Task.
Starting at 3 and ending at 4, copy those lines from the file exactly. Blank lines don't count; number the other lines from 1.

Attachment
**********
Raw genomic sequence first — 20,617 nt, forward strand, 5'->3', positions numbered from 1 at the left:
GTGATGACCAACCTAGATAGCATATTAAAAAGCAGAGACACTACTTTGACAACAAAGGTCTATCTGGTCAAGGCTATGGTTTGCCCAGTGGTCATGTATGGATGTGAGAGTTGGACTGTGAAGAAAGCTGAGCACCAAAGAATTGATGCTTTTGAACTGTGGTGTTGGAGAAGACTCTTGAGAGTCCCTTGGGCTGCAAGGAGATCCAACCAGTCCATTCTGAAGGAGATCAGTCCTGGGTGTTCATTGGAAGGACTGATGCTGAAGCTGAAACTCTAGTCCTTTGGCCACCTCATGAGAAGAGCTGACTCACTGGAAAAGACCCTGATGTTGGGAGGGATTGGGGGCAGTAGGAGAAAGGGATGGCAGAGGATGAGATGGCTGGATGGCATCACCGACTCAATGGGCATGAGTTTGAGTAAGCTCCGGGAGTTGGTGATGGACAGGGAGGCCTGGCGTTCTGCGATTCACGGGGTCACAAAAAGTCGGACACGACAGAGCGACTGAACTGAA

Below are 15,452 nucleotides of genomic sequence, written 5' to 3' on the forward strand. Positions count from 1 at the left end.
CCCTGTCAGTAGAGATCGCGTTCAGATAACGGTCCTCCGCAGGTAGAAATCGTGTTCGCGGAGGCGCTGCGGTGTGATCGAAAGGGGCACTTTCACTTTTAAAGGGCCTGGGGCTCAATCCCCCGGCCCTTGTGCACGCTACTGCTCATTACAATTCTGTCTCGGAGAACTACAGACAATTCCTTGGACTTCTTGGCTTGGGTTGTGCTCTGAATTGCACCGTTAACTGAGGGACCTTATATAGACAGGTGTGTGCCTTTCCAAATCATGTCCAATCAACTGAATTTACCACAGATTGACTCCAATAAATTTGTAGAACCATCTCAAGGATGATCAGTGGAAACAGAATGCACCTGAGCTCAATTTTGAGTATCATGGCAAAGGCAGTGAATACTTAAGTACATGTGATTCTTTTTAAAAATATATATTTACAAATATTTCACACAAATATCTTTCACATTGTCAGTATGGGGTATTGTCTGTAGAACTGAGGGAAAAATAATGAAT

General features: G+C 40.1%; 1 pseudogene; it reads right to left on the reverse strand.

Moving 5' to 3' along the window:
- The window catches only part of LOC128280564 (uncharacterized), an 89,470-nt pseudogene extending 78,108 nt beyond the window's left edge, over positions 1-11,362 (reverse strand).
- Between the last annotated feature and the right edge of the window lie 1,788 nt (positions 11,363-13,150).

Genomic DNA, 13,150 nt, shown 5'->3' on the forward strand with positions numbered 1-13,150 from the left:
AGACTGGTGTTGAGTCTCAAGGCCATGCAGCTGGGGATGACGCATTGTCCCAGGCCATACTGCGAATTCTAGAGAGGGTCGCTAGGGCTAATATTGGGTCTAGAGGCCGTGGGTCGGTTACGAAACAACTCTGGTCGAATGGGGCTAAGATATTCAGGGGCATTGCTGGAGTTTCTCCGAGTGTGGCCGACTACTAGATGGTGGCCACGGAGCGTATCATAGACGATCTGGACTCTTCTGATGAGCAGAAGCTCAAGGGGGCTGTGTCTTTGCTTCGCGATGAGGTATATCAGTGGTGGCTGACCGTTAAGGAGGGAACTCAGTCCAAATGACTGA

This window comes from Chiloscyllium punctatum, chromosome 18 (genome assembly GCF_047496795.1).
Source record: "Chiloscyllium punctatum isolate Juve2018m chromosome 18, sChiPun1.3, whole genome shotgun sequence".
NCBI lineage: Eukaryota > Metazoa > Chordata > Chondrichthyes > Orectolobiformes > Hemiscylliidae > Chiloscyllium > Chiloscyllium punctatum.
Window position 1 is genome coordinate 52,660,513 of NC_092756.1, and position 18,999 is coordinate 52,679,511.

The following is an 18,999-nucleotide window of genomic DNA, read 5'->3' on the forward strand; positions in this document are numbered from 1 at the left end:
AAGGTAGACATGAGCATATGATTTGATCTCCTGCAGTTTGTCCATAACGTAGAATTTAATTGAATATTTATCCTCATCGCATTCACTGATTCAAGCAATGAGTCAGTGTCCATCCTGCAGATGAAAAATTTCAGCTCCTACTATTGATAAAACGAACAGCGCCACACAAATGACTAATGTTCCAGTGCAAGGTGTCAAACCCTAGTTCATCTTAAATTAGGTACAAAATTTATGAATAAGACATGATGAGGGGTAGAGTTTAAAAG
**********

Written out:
Below are 15,452 nucleotides of genomic sequence, written 5' to 3' on the forward strand. Positions count from 1 at the left end.
CCCTGTCAGTAGAGATCGCGTTCAGATAACGGTCCTCCGCAGGTAGAAATCGTGTTCGCGGAGGCGCTGCGGTGTGATCGAAAGGGGCACTTTCACTTTTAAAGGGCCTGGGGCTCAATCCCCCGGCCCTTGTGCACGCTACTGCTCATTACAATTCTGTCTCGGAGAACTACAGACAATTCCTTGGACTTCTTGGCTTGGGTTGTGCTCTGAATTGCACCGTTAACTGAGGGACCTTATATAGACAGGTGTGTGCCTTTCCAAATCATGTCCAATCAACTGAATTTACCACAGATTGACTCCAATAAATTTGTAGAACCATCTCAAGGATGATCAGTGGAAACAGAATGCACCTGAGCTCAATTTTGAGTATCATGGCAAAGGCAGTGAATACTTAAGTACATGTGATTCTTTTTAAAAATATATATTTACAAATATTTCACACAAATATCTTTCACATTGTCAGTATGGGGTATTGTCTGTAGAACTGAGGGAAAAATAATGAAT